A delicious new take on S'MORES (Brought to you by the inventor of the cronut)

It is no secret, to those who know me, that s’mores are one of my all-time favourite ooey gooey treats. Honestly, what could possibly be more delicious than biting into a soft, gooey treat of melted marshmallow and chocolate stuffed between two Graham Crackers? Nothing! Well, nothing expect A delicious new take on S'MORES (Brought to you by the inventor of the cronut).The word “s’more” is a contraction phrase of “some” and “more” (did someone say some more s’mores? Yes, please!). Although the first s’mores recipe was published by the Campfire Marshmallows Company in the early 1920’s under the name “Graham Cracker Sandwich”, the text mentions that the treat was already popular with Boy Scouts and Girl Scouts. In 1927 the Girl Scouts published Tramping and Trailing with the Girl Scouts and included a recipe for “Some-Mores”. Merriam-Webster was the first to actually use the word “S’more” in 1974.

While traditional s’mores consist of roasted marshmallow and melted chocolate sandwiched between graham crackers, this delicious new take on s’mores utilizes the Speculoos cookie, which is a more intensely flavored gingerbread version of a graham cracker. It is a type or shortcrust biscuit traditionally baked for consumption on or just before St. Nicholas’ feast in the Netherlands, Belgium and in the western and southern parts of Germany. Speculoos cookies are very thin, crunchy and slightly browned (and usually have an image or figure stamped on the front side before baking). Speculoos dough doesn’t rise much, but Dominique Ansel (creator of this delicious dessert) suggests baking it between two sheet pans to keep it flat.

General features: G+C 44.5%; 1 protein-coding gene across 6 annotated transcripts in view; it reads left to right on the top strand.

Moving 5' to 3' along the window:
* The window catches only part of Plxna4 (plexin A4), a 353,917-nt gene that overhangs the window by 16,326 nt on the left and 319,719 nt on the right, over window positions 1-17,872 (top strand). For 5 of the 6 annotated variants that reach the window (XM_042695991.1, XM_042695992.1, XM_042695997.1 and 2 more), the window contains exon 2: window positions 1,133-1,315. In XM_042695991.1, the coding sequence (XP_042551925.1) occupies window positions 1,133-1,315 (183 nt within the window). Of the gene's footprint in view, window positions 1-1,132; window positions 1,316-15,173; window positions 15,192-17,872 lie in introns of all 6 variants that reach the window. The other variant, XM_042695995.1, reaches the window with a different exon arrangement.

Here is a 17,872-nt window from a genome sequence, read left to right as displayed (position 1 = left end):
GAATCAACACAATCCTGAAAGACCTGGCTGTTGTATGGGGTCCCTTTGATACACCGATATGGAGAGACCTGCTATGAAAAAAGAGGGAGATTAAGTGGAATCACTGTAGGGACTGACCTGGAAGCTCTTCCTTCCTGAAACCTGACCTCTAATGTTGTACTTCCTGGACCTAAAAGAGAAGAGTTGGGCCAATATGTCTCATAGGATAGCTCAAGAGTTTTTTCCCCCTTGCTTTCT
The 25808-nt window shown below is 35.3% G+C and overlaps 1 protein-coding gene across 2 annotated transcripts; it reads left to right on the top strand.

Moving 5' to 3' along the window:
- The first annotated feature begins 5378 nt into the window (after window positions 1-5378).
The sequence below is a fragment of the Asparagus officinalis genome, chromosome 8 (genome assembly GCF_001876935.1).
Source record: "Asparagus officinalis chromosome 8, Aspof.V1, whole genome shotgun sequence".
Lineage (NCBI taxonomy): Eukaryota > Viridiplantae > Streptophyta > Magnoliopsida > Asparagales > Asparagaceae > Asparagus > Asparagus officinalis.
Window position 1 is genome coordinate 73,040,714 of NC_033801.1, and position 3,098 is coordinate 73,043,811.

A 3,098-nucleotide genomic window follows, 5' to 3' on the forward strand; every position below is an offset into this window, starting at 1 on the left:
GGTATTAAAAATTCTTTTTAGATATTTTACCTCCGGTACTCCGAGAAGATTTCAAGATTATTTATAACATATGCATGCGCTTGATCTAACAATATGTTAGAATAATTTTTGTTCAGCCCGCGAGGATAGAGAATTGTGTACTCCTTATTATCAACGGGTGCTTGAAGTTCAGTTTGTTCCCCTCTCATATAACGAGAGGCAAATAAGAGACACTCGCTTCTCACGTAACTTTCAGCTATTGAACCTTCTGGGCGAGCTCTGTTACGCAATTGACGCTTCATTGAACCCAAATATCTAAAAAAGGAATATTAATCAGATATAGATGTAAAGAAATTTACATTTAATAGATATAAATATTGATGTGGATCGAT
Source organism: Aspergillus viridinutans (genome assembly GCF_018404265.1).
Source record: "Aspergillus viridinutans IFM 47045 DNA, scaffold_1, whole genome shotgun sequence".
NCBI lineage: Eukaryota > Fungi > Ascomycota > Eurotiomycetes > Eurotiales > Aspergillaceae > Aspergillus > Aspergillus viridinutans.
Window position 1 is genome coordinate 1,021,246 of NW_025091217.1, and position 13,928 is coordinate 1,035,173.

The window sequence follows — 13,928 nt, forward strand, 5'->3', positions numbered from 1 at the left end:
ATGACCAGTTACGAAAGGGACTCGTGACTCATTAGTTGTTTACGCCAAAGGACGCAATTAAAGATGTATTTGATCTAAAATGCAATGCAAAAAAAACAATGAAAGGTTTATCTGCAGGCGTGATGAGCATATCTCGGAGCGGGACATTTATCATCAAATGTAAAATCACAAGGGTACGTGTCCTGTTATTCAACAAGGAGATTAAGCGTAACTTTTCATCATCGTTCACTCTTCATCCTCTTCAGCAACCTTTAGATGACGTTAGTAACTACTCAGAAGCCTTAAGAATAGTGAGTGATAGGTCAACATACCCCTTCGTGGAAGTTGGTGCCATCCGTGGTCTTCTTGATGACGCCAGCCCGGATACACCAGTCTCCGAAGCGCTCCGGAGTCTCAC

Dominique Ansel is credited with also creating the ‘cronut’, which is a croissant-doughnut pastry made by frying a laminated dough in grape seed oil. The fried pastry is then sugared, filled, and glazed. In December 2013, Time magazine named the cronut as one of the “25 Best Inventions” of 2013. As with many dishes, there is some controversy surrounding the creation of the cronut. Chef Alina Eisenhauer of Sweet Kitchen & Bar claimed that she was the first to fry croissant dough and has been serving her ‘dosants’ since 2008, while baker Roy Auddino claims to have been making ‘doughssants’ since 1991.Other unique ingredients in this new and improved s’more include shards of milk chocolate with Maldon sea salt, honey marshmallow, dark chocolate ganache with Cabin Fever and Caramelia. (Don’t worry, I didn’t understand all of those words either!)Maldon seat salt is a unique salt that is produced only by the Maldon Crystal Salt Company. Maldon takes a slightly salt-centric view of the world and rightly so, because they’ve been producing the finest natural Maldon sea salt for the last 130 years. The salt is hand-harvested with a distinctive flaky texture and taste that lends a certain piquancy to any dish. Ansel recommends purchasing this salt from Dean 7 Deluca or Williams-Sonoma, claiming it will help to add contrast in flavor and elevate the gooey goodness.

Caramelia is a Valrhona chocolate-covered puffed rice. Ansel states, “It’s not something in a traditional s’more, but it adds texture with a little bit of nuttiness and crunch.” Along with the sea salt, honey marshmallows, dark chocolate ganache and Cabin Fever whiskey, this whole dessert is elevated and will be making you ask for ‘smore!

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